- Just what the heck is going on with North American Dota? I took a deep dive, and got in touch with the big amateur teams and organizers, and they gave their thoughts on some issues and highlighted potential solutions.
W H Y
If one were to try and drum up a conclusion as to why North American Dota is struggling to find it’s footing, the issues would be far too vast to wrap your head around. The reality of the situation is that the scene has a rich and plentiful amateur scene, with no shortage of quality players ready to take on the big stage. Hell, the very game was birthed in North America, and it’s most prestigious tournament was held there as well (The International). It’s a region that holds some of the biggest names in all of Dota, in Arteezy, Suma1l, and ex-Dota player PPD. Despite all of this, we simply don’t see many new faces in the biggest and most important tournaments in the world. Why?
- Read: All Dota 2 News
It’s one thing to sit and speculate as an observer, to try and identify what exactly is stopping NA from thriving. And all that speculating does, is draw you to one single conclusion; there simply is not enough of a North American Dota presence as there once was. This is indicated by the inherent low player numbers in the region, as well as lower viewer numbers compared to other games. So you ask yourself, how do we breath more life into the North American Dota scene? Well, that’s easy, just start running more tournaments in NA!
But then you realize, that Tournament Organizers will not run any tournaments in the region because they don’t deem it as profitable as others. What you’re left with is a chicken and the egg scenario, a positive feedback loop, a road to utter dissolution of an incredibly important region in all of gaming.
The Real Story
The good news is, that this is but a part of the issue at hand. There are so many other moving parts to this story, that are totally in our control, and deserve to be discussed. To fully understand the issue, I reached out to Team Plasma and Doze Reborn Cyber Athletics Club on what they thought about the issue. Interestingly, they both shared almost identical thoughts towards the state of North American Dota. This is where our story will begin, so that you may understand that this is an ongoing issue, and one that can actively be discussed.
On the 13th of June, Beyond The Summit (BTS) kicked off their new American league; named “BTS Pro Series Season 2”. At first glance, I thought that this was an excellent way to nurture a struggling region, to give smaller teams more exposure and a chance to show their stuff! However, there was more than meets the eye with this tournament, as prominent Tier 2 Teams outlined a major flaw in its invite system.
The Tangible Problem
Recently, a tournament hosted by 4D Esports dubbed, The Great American Rivalry (TGAR) had kicked off. This tournament reflects some of the discrepancy in invites highlighted before. I reached out to Plasma and Doze, and they both expressed that, in general, “North American tournaments give way too many slots to South America”. Looking at the invites to the 2nd Division of the TGAR tournament, this is completely true as the overwhelming majority of the participants are South American teams. The keyword here is “invites’, so these teams were specifically chosen to compete. The 1st Division is similar, and funnily enough, one of the highest-rated North American teams, Evil Geniuses, dropped out of the tournament. And they were replaced by Vira-Lata Caramelo, an amateur South American team.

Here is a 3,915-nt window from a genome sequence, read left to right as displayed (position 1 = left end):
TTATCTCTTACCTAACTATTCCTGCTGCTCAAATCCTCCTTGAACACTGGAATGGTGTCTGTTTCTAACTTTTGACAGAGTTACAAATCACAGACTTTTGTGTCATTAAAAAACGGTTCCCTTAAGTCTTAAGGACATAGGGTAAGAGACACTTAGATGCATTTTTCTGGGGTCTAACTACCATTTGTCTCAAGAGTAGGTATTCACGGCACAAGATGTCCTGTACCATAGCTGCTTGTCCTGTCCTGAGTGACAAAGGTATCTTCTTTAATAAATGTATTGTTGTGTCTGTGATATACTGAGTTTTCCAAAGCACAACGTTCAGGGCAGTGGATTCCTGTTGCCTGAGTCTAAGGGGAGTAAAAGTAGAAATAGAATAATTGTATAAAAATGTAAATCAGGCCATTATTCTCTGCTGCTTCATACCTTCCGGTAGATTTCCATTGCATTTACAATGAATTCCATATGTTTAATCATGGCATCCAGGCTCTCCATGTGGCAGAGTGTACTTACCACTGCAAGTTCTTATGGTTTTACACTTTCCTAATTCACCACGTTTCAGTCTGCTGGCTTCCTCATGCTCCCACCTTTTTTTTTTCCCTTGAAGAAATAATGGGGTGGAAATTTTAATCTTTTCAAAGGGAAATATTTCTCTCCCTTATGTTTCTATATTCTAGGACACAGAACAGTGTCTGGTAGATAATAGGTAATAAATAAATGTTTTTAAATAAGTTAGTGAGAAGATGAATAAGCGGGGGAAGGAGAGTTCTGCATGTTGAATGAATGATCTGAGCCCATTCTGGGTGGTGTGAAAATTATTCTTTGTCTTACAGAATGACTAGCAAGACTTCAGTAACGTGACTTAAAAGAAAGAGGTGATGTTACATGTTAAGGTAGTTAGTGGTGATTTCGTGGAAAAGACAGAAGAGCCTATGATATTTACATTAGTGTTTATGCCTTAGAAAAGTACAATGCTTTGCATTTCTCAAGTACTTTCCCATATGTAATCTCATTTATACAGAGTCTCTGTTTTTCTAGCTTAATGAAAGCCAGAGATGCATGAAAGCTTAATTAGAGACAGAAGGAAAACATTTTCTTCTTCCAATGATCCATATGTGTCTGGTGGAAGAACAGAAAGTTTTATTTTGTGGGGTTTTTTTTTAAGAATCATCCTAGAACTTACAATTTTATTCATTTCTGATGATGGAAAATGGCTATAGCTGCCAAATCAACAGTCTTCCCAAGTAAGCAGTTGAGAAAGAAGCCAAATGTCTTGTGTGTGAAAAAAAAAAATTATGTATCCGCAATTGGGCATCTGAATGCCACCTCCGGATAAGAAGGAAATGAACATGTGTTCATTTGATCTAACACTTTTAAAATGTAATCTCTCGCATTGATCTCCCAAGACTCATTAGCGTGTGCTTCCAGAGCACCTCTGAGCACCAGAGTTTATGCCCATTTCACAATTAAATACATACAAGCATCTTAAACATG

Team Plasma’s Twitter guy analogized the situation beautifully. Both Plasma and Doze have been struggling with the fact that almost all American Tournaments had invited 40%-50% South American teams. As frustrating as that may be for NA, what that actually ended up doing, was nurturing and developing the South American scene extensively! What was once a forgotten, and unregarded region, suddenly became very represented and developed in the scene, and that’s a great thing! The issue is that, South America has not, nor can they, reciprocate the gesture.
Plasma: “There is a major gap between Pingu, Doze, and Tier 1 NA. With no bridge to gap it. (South Americans) only allow you on their bridge if you’ve passed over the NA one. When we can’t even cross the NA bridge because those slots are given to 50% SA teams. It’s extremely depressing to realize that there is essentially no real way forward for in T2 NA dota.”
Let’s try and make a case for these organizers, and assume that these teams deserved the invites. However, Doze is one of the most dominant amateur teams in the world, as they are coming off a 1st place finish at the Underdogs League and Freelo, and are contenders for the Epulze Global Dota 2 League. Moreover, they are on record in saying that they have had “high profile wins in scrims against Infamous (and) Thunder Predator but yet we won’t get invited to tournaments.”. This team has the results to justify an invite, yet they had not received any.